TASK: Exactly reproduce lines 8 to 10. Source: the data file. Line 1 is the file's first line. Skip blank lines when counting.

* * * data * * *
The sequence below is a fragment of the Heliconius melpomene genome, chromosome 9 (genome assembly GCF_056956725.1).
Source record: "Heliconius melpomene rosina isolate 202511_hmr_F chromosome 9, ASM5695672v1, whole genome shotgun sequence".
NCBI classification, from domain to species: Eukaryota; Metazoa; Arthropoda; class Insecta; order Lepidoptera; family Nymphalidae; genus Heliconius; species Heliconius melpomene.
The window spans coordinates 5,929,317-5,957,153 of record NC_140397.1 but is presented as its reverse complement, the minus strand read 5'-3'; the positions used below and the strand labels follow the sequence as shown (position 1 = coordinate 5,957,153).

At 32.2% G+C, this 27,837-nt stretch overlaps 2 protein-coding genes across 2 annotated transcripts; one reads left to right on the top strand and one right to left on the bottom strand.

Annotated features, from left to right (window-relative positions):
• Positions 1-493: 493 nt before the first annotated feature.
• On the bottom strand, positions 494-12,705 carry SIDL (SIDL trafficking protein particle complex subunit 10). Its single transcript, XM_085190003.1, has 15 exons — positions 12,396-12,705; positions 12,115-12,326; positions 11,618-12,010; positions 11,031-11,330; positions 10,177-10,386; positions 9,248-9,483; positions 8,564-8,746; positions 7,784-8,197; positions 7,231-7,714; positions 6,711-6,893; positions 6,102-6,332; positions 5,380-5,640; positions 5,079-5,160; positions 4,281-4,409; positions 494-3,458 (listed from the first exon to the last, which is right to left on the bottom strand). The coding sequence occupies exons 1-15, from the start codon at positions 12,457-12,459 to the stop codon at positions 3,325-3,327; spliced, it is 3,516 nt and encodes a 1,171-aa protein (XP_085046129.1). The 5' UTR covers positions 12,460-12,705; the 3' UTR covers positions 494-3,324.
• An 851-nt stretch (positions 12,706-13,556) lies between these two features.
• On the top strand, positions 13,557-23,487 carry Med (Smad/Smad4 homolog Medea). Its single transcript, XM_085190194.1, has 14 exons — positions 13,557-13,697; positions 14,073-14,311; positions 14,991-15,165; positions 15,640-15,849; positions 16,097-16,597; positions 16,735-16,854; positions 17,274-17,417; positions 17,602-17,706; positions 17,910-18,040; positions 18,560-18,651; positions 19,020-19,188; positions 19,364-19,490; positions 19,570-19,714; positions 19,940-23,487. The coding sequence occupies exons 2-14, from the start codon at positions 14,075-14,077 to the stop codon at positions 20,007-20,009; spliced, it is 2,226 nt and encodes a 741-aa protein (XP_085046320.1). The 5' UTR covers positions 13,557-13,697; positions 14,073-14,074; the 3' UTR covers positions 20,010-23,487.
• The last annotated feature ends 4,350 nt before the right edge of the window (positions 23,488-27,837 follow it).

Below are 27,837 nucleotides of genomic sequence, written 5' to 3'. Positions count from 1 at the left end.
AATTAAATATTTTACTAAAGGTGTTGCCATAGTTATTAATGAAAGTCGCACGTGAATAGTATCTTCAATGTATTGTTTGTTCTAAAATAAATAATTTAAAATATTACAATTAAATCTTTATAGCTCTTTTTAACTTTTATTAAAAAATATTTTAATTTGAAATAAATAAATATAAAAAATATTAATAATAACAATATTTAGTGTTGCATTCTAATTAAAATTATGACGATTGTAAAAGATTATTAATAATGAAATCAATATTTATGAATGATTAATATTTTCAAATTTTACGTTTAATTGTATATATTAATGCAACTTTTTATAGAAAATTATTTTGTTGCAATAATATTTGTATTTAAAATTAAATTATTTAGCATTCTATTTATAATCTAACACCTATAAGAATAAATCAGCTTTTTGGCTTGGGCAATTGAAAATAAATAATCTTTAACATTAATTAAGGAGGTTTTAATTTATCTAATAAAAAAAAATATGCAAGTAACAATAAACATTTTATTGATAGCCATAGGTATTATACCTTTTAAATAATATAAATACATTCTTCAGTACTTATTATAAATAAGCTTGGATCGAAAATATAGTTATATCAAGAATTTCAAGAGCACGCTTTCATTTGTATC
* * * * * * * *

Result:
• On the bottom strand, positions 494-12,705 carry SIDL (SIDL trafficking protein particle complex subunit 10). Its single transcript, XM_085190003.1, has 15 exons — positions 12,396-12,705; positions 12,115-12,326; positions 11,618-12,010; positions 11,031-11,330; positions 10,177-10,386; positions 9,248-9,483; positions 8,564-8,746; positions 7,784-8,197; positions 7,231-7,714; positions 6,711-6,893; positions 6,102-6,332; positions 5,380-5,640; positions 5,079-5,160; positions 4,281-4,409; positions 494-3,458 (listed from the first exon to the last, which is right to left on the bottom strand). The coding sequence occupies exons 1-15, from the start codon at positions 12,457-12,459 to the stop codon at positions 3,325-3,327; spliced, it is 3,516 nt and encodes a 1,171-aa protein (XP_085046129.1). The 5' UTR covers positions 12,460-12,705; the 3' UTR covers positions 494-3,324.
• An 851-nt stretch (positions 12,706-13,556) lies between these two features.
• On the top strand, positions 13,557-23,487 carry Med (Smad/Smad4 homolog Medea). Its single transcript, XM_085190194.1, has 14 exons — positions 13,557-13,697; positions 14,073-14,311; positions 14,991-15,165; positions 15,640-15,849; positions 16,097-16,597; positions 16,735-16,854; positions 17,274-17,417; positions 17,602-17,706; positions 17,910-18,040; positions 18,560-18,651; positions 19,020-19,188; positions 19,364-19,490; positions 19,570-19,714; positions 19,940-23,487. The coding sequence occupies exons 2-14, from the start codon at positions 14,075-14,077 to the stop codon at positions 20,007-20,009; spliced, it is 2,226 nt and encodes a 741-aa protein (XP_085046320.1). The 5' UTR covers positions 13,557-13,697; positions 14,073-14,074; the 3' UTR covers positions 20,010-23,487.